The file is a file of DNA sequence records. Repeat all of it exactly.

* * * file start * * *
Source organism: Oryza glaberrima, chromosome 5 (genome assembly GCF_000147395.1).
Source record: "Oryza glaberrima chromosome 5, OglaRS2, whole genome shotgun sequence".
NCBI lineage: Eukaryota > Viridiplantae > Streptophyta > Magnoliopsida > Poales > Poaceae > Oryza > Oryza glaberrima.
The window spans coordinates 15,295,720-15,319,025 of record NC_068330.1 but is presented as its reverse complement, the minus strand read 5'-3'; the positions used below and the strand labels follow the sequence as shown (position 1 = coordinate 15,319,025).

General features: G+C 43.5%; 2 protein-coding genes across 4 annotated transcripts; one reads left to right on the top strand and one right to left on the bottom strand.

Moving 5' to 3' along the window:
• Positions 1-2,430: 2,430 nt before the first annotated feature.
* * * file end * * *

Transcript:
Source organism: Oryza glaberrima, chromosome 5 (genome assembly GCF_000147395.1).
Source record: "Oryza glaberrima chromosome 5, OglaRS2, whole genome shotgun sequence".
NCBI lineage: Eukaryota > Viridiplantae > Streptophyta > Magnoliopsida > Poales > Poaceae > Oryza > Oryza glaberrima.
The window spans coordinates 15,295,720-15,319,025 of record NC_068330.1 but is presented as its reverse complement, the minus strand read 5'-3'; the positions used below and the strand labels follow the sequence as shown (position 1 = coordinate 15,319,025).

General features: G+C 43.5%; 2 protein-coding genes across 4 annotated transcripts; one reads left to right on the top strand and one right to left on the bottom strand.

Moving 5' to 3' along the window:
• Positions 1-2,430: 2,430 nt before the first annotated feature.